Listen To Article
And this, you have to believe, was one of the grandest moments of her life, the day that Dutch royalty–King and Queen–visited Michigan and called on Berendina Eman, an occupation-era hero both here and in her native Holland. Together, they walked, arm in arm toward Meijer Gardens.
I remember asking her to explain to me, an American, this rosy fascination, this idol-worship that she and other Europeans had toward their silly royalty. I didn’t understand it.
She’d come to that moment in her story when the Queen had left occupied Holland, quite early, for England. Queen Wilhelmina’s leaving made her furious. “She was our mother,” Diet told me. I couldn’t help but thinking such affection ridiculous. “She was our mother and she’d left us behind,” she said.
But soon enough she and her countrymen and women learned their Mother’s leaving was for the best because she could much better play the role she’d gained when she wore the crown, if she were away from the Nazi occupation, safely stowed in England.
The roles seems reversed in the photograph, don’t they? King William Alexander and Queen Maxima, hold tight to Diet as if she were their mother. What they know is that, given her role during the war, she, well, was–and is. And Diet?–at that moment I swear I could hear her joyful heart three states away.
Tonight, we start rehearsing Things We Couldn’t Say, a readers theater presentation of the book by the same name, the biography of Diet Eman. I wrote them both a quarter century ago at a time when the world was looking back fifty years to commemorate World War II, both it’s horrors–Hitler’s insane “final solution”–and its joys, unimaginably selfless heroism.
“Things” first played in public at a conference of AADAS, a Dutch-American historical group, who staged it in the Fine Arts Center of what was then Calvin College, in Grand Rapids, MI. I don’t remember how it had happened, but somehow the word got out and Diet already had a presence among many locals. Shockingly, at least to me, the place was full.
Writing, my old friend Fred Manfred used to say, requires paying close attention to your “IC,” your “internal commentator,” the voice that emits unsparing truth unfettered by custom or reputation. Every good writer has to listen to the voice of the “IC” if he or she is going to write, Manfred used to say, an inner voice that won’t be bothered by conscience or political correctness. Whether or not that voice speaks in the writing is of marginal importance, but it must operate in the way information–in this case, a woman’s war-time experience–is heard or experienced or regarded.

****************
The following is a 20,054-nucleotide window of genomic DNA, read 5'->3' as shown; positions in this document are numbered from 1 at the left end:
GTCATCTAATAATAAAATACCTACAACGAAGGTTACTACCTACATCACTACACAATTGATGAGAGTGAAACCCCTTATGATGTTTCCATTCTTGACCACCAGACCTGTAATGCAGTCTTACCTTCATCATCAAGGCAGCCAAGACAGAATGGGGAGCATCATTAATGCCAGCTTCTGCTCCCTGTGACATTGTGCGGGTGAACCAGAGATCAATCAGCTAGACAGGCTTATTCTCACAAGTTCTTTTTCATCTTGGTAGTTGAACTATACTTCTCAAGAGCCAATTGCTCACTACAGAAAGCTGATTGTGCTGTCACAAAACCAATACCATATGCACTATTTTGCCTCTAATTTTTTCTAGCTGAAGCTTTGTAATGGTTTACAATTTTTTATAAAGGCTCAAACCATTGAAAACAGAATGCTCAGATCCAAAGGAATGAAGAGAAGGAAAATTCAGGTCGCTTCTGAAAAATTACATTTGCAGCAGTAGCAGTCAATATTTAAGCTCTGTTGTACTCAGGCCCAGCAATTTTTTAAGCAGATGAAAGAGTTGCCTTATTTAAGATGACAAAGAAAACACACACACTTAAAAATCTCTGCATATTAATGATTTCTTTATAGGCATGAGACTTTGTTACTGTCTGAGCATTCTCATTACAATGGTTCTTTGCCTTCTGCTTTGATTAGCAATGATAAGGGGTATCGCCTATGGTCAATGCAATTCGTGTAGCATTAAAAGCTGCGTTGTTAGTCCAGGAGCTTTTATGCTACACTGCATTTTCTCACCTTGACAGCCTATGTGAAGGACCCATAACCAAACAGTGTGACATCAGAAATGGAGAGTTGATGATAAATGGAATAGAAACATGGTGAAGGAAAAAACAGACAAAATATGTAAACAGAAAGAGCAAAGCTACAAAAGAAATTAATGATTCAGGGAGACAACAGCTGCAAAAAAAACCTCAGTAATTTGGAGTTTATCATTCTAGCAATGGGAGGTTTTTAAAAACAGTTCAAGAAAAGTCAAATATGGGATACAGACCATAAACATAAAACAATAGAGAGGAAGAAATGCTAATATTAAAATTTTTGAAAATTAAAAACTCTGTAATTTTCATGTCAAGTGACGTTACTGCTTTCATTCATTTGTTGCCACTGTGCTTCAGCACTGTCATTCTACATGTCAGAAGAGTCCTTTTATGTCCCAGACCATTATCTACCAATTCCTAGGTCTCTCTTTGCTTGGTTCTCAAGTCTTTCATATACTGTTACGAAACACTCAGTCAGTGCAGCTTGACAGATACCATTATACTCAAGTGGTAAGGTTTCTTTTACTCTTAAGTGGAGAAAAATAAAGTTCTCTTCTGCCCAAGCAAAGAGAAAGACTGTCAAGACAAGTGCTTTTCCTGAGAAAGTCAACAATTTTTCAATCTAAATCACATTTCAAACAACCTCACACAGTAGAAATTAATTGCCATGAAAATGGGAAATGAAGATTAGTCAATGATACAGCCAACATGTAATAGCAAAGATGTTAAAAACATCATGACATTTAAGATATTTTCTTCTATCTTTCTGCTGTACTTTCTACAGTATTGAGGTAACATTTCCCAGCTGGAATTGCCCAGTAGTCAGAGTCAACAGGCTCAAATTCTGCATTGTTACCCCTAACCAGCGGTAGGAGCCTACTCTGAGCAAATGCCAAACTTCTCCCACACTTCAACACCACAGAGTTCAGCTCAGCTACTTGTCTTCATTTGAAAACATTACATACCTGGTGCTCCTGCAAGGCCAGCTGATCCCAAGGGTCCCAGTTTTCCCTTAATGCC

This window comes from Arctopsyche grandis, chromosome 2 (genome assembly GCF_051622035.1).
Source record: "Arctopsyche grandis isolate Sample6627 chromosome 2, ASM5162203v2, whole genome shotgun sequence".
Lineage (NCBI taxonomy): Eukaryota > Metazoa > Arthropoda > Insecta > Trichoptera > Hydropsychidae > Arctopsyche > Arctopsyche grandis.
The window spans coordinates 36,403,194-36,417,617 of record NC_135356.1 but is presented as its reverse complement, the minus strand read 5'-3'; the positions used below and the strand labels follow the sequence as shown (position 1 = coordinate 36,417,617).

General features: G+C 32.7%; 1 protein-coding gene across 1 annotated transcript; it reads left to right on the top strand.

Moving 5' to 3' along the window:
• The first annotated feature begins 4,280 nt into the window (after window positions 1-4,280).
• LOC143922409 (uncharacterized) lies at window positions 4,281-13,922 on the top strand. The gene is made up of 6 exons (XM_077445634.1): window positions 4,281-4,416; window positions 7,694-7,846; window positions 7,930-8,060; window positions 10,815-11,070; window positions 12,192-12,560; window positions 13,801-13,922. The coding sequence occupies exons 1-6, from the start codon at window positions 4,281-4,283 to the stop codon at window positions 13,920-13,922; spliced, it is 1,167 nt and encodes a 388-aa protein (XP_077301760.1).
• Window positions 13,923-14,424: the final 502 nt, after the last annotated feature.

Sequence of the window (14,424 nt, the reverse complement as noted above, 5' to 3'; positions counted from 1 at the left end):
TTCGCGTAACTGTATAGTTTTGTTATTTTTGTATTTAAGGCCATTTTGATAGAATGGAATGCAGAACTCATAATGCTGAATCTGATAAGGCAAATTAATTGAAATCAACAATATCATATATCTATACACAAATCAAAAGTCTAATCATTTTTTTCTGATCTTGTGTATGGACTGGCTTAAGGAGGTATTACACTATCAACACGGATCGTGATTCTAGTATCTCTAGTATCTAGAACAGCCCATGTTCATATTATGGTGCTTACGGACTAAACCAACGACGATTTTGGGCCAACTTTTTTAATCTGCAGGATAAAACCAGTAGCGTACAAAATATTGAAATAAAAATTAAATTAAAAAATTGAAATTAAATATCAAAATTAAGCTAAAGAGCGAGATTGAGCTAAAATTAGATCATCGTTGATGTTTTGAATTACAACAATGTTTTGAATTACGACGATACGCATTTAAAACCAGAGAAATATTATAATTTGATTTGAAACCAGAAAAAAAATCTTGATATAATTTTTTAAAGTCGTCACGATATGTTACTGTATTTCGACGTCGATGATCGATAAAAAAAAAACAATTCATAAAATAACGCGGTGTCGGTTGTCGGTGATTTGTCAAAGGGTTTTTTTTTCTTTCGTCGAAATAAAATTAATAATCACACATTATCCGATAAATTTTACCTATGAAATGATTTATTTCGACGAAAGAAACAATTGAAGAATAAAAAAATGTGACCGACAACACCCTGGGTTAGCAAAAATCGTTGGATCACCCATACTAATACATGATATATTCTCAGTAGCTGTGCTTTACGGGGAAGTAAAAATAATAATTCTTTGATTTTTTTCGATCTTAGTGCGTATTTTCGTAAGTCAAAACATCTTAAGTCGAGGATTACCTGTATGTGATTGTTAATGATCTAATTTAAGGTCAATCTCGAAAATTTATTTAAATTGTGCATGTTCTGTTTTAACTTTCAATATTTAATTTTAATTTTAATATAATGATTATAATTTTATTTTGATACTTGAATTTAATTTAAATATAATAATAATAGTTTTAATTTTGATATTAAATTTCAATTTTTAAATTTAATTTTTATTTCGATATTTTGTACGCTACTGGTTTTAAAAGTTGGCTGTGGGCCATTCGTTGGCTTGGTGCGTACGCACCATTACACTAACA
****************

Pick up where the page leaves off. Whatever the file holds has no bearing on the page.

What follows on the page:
I say that because when I remember the very first performance of the readers theater version of Things We Couldn’t Say, what I remember best was being blind-sided afterward. Diet was an emotional wreck, tears abounding.
I assumed those tears were drawn from the success of the whole production–a full house, a standing ovation for her, unending lines of people wanting to shake her hand, to hug her.
But that wasn’t it. She was broken by a public rehearsal of a life she’d only rarely spoken of, a life–and a death–she’d suffered during the war fifty years before in a campaign she fought so valiantly from within the renegade Dutch Resistance. And she’d suffered–two concentration camps, a dangerous hearing, the death of the man she loved more than almost anything.
When she had told me her story–it took a week of interviewing–she’d opened up all of that in a way she never had before. I’d taken it all in, worked on putting it all together chronologically, tried to keep her voice in telling it, then spun it out in a manuscript that at that time was not yet published, as well as this readers theater presentation we debuted that night in a sizeable recital hall full of people.
What she saw and heard before her that evening was a portrayal of what she’d not regarded as secret, but a story so heavy with emotions that it had always seemed to her unexplainable. She’d left so much of her heart behind in those war years that when her story replayed in front of her as it had never had been before, it seemed wrong. She told me, in tears, that she’d cried all the way through because intimacies of her experience were so vividly on display.
The IC in me loved her story, and I wanted, like nothing else, to tell it, to share it, to make others see the immensity of both her suffering and her faith in the God she and her fiancé worshipped. It was for His dear sake that they’d taken on the resistance work. But I’d not considered what the experience of the play on stage might do to her. My IC was roaring, but my conscience had left the building, never even made an appearance.
She was angry. She couldn’t help feeling this writer she’d come to know was putting her out on display.
Her life mattered–all lives do. They require respect.
Diet Eman is gone now, died two years ago, close to 100 years old. This performance we’re doing will be the first time it goes up when she’s not around.
I have a small part, maybe a half-dozen lines, because the play is a dramatization of what I experienced when she told me the long story of her life.
I gave myself only a few lines, so, like always, I’ll watch the story unfold once again, and see her cowering somewhere out there in the dimly-lit crowd, as emotionally fragile as she was that first night she saw herself and her fiancé up in front, and listened to someone else tell and show her story to house full of eager eyes.
She’ll be there, royalty herself, and I’ll remember those tears so many years ago.